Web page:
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Feb. 21, 2009:
The beginning of the end…the night before Aaron fell out of his hospital bed in the front room and I had to call my brother in law to come over at 3am to help me lift Aaron off the floor and put him back in the bed. I “slept” on the couch in the front room, but probably got a half-hour of sleep after that incident. Family came over, I finally decided that it was time to contact a local funeral home regarding arrangements. August stayed up with him during the night so I could finally get some sleep.
Feb. 22, 2009:
Sunday morning. My dryer was still out, so I decided to go and do laundry. At 3:00 I had an appointment at the Long Beach Forest Lawn to start making arrangements. Nicole came over and had jelly beans. She gave Aaron some on the little bedside table he had and when she took one, he looked up at her and said something very cute (I think along the lines of, “you took my jelly bean!” in a British accent….I can’t really remember).
As Deb, Nicole, Vanessa and I were leaving the Forest Lawn, I got a phone call from the hospice nurse who had come over to the house to help with Aaron. She told me that Aaron was in the “active stage of dying” and had anywhere from a few hours to a few days. I broke down. I called his dad and step-mom and told them what they needed to know and asked them to come over and say goodbye. A hospice chaplian came over and prayed with all of us.
For some reason, Aaron was craving a Big Mac and a “dozen hot wings from Wing Stop.” Scott and Chrystal, god bless them, went and got those things for him. He actually managed to keep down 3/4 of his Big Mac, but none of the wings. For the first…and last…time I let him smoke in the house. He looked at me and said, “I have to be dying for you to let me smoke in the house?” and we laughed, but behind the laugher, we both knew that there was nothing but truth behind that statement.
My “family of choice” came over with Roscoe’s and hung out in the back room. My mother-in-law was very annoyed by this fact, but like I told her, they weren’t there for a “Superbowl” party, but there for me to support me however I needed them to be. Most of them left, but Lisa and Nicole made plans to come over the next day. Deb stayed up with Aaron while I got some sleep.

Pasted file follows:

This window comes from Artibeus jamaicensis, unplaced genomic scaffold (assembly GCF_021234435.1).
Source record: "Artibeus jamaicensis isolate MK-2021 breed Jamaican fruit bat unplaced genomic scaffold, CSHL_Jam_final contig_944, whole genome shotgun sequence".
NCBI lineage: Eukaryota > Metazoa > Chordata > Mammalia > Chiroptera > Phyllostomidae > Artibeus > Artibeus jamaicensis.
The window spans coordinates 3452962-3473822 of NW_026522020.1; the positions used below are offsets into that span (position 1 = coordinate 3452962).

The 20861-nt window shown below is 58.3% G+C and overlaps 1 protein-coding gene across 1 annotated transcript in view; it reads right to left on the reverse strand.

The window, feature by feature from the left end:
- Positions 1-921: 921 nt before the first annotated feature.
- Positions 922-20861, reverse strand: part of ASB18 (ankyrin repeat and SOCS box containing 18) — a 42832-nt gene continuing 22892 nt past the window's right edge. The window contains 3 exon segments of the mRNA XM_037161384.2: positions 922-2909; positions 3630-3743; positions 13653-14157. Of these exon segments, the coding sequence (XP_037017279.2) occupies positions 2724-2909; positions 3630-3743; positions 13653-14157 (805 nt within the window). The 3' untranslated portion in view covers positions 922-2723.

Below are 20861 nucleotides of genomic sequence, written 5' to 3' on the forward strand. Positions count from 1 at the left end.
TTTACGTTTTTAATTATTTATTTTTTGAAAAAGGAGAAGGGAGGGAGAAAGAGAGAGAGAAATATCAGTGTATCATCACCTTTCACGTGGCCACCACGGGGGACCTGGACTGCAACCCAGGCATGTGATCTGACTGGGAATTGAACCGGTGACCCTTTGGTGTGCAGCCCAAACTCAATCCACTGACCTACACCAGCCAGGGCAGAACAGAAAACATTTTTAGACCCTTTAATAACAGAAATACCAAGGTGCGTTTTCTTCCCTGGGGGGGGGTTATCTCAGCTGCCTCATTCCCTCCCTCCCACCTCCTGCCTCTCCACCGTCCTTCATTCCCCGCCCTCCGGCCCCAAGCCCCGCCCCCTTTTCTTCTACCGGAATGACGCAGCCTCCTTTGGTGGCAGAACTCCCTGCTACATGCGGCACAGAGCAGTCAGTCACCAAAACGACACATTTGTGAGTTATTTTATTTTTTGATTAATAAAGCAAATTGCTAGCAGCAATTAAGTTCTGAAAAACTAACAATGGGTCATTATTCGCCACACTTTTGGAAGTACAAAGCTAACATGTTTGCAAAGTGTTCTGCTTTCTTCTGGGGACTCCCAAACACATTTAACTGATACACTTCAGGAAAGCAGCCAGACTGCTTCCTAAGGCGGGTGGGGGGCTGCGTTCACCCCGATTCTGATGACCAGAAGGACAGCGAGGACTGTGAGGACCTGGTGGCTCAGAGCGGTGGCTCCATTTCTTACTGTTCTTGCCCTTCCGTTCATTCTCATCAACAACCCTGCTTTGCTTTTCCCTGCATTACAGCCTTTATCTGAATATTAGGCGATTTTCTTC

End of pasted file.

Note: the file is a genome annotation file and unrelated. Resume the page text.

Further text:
Feb. 23, 2009:
Monday morning was a beautiful morning. I woke up around 6 and relieved Deb of Aaron-watch. I spent the morning with him, just talking and fighting (if he could get into the wheelchair and go outside).
Eric, one of Aaron’s best friends, drove 8 hours straight and came down from NorCal to spend some time with Aaron. Scott was there and the three of them had some good laughs for a few minutes.
At the end, around 3:00 pm, it was a sunny, lovely, quiet afternoon. Deb, August, Scott, Eric, Tracy and Lisa were there as we said good-bye to Aaron and watched him transition from this life into the next.
I don’t remember much about the rest of that night. There were phone calls, emails, texts, tears, hugs and just plain ol’ sadness. There was a point, after Aaron had been taken out of the house, where a group of about 15 of us were sitting around and telling stories about the first time everybody met Aaron. I don’t remember anybody else’s stories…but I remember the love that was in the room. There was a moment where I had a breakdown and Lance was there to put his arm around me and help me through it. Lisa spent the night that night. I went to bed before everybody else left, and went into my room and called Aaron’s phone more times than I can remember and listened to his outgoing voicemail message just to have that connection to him for as long as I could.
I cannot believe that it’s been a year since Aaron’s been gone. There have been so many changes in my life since that day, so long ago. Some good, some awful, some wonderful. I’ve grown more than I thought I could. I’ve cried more than I thought I could. But everytime, the tears have stopped and I have continued to function.
I keep moving forward because I don’t have a choice. I’m sure I could stand still, wallow in my grief, but I refuse to live my life at a standstill. But today, I will take the time to remember–not only that day, but the many days before that, and the handful that have come after.
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The flashbacks are ever-present, especially these days. It’s the smallest thing that can bring them on–a song, hearing something on TV, the funny way the dog looks up at me when he’s being silly. The flashbacks always seem to be of the same time–the weekend before Aaron died and the day he died.
I’m so angry at myself when these flashbacks occur. Why can’t my memories be happier ones? Hawaii? The cruise? Our wedding? Something, ANYTHING other than what I keep getting?
In my support group, I’m comforted to know that I’m not the only one who has these flashbacks, but it seems like the other women are tending to have happier memories. I wonder if it’s because Aaron was so unhappy towards the end, and depressed throughout much of the last two and a half years. I wonder if it’s because I’ve been depressed most of the time over the last three years since everything happened. I don’t know–I just wish that the bad ones would ease up every once in awhile and give way to the happier ones.
I had the most comforting dream of Aaron last night, and I need to write about it before I forget.